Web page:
Dancing With Dirty Data Thanks to SAP Visual Intelligence by Timo Elliott.
From the post:
Here’s my entry for the SAP Ultimate Data Geek Challenge, a contest designed to “show off your inner geek and let the rest of world know your data skills are second to none.” There have already been lots of great submissions with people using the new SAP Visual Intelligence data discovery product.
I thought I’d focus on one of the things I find most powerful: the ability to create visualizations quickly and easily even from real-life, messy data sources. Since it’s election season in the US, I thought I’d use some polling data on whether voters believe the country is “headed in the right direction.” There is lots of different polling data on this (and other topics) available at pollingreport.com.
Below you can see the data set I grabbed: as you can see, the polling date field is particularly messy, since it has extra letters (e.g. RV for “registered voter”), includes polls that were carried out over several days, and is not consistent (the month is not always included, sometimes spaces around the middle dash, sometimes not…).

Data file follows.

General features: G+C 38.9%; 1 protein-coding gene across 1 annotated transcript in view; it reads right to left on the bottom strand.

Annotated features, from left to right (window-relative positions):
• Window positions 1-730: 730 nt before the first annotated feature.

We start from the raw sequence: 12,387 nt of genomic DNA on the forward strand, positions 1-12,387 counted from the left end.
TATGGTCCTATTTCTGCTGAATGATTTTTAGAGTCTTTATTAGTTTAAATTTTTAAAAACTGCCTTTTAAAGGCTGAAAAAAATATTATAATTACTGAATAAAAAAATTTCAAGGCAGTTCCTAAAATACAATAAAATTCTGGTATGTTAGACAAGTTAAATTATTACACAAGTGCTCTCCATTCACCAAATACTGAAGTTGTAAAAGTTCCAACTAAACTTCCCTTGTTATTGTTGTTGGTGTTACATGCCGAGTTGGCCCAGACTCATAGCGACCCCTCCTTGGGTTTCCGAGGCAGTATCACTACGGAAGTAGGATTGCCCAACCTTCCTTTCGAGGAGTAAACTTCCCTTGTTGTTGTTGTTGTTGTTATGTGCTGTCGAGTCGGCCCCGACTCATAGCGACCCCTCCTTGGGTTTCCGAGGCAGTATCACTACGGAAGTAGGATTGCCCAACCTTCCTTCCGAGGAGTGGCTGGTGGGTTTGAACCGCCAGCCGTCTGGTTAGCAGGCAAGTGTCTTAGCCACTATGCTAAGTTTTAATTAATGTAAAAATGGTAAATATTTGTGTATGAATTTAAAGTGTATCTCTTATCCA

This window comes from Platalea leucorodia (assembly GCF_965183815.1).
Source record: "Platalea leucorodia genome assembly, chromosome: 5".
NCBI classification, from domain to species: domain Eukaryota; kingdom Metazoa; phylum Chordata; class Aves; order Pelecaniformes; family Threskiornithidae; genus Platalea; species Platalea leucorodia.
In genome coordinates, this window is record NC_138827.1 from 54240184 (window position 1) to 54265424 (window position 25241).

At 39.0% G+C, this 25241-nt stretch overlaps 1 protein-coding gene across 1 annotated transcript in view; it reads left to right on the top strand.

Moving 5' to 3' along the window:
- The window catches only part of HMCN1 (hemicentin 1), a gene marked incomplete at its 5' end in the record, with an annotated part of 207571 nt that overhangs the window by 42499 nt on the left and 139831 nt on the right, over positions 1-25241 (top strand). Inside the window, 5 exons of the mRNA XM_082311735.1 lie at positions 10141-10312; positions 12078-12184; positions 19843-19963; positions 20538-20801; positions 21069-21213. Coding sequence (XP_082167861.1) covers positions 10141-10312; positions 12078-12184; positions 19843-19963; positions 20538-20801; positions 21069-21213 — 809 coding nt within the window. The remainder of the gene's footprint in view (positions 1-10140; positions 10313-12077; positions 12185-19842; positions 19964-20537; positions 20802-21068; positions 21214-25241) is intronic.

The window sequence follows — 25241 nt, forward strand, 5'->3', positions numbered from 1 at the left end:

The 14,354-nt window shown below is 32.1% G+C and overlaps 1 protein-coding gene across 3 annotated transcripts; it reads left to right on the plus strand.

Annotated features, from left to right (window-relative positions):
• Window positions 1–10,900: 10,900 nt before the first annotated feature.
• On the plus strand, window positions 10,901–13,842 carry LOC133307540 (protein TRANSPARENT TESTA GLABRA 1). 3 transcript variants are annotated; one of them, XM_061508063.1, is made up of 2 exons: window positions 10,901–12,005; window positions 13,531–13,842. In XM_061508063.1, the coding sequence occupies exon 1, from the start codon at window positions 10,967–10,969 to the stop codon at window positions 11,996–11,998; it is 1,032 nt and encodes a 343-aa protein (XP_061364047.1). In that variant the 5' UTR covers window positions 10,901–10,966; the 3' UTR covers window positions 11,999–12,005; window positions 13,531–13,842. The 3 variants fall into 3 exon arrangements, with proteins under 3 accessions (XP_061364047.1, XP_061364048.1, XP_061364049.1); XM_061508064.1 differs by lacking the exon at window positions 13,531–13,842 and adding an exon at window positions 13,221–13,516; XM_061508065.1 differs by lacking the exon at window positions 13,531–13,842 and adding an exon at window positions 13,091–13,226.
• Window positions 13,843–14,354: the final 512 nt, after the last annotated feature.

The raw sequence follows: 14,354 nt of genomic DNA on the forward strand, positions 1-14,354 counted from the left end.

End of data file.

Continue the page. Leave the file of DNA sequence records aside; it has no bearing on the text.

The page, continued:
Take a closer look at Timo’s definition of “dirty” data: “…polling date field is particularly messy, since it has extra letters (e.g. RV for “registered voter”), includes polls that were carried out over several days, and is not consistent….”
Sure, that’s “dirty” data all right, but only one form of dirty data. It is dirty data that arises from typographical inconsistency. Inconsistency that prevents reliable automated processing.
Another form of dirty data arises from identifier inconsistency. That is one or more identifiers are used for the same subject, and/or the same identifier is used for different subjects.
I take the second form, identifier inconsistency to be distinct from typographical inconsistency. Can turn out to overlap but conceptually I find it helpful to distinguish the two.
Resolution of either form of inconsistency requires judgement about the reference being made by the identifiers.
Question: If you are resolving typographical inconsistency, do you keep a map of the resolution? If not, why not?
Question: Same questions for identifier inconsistency.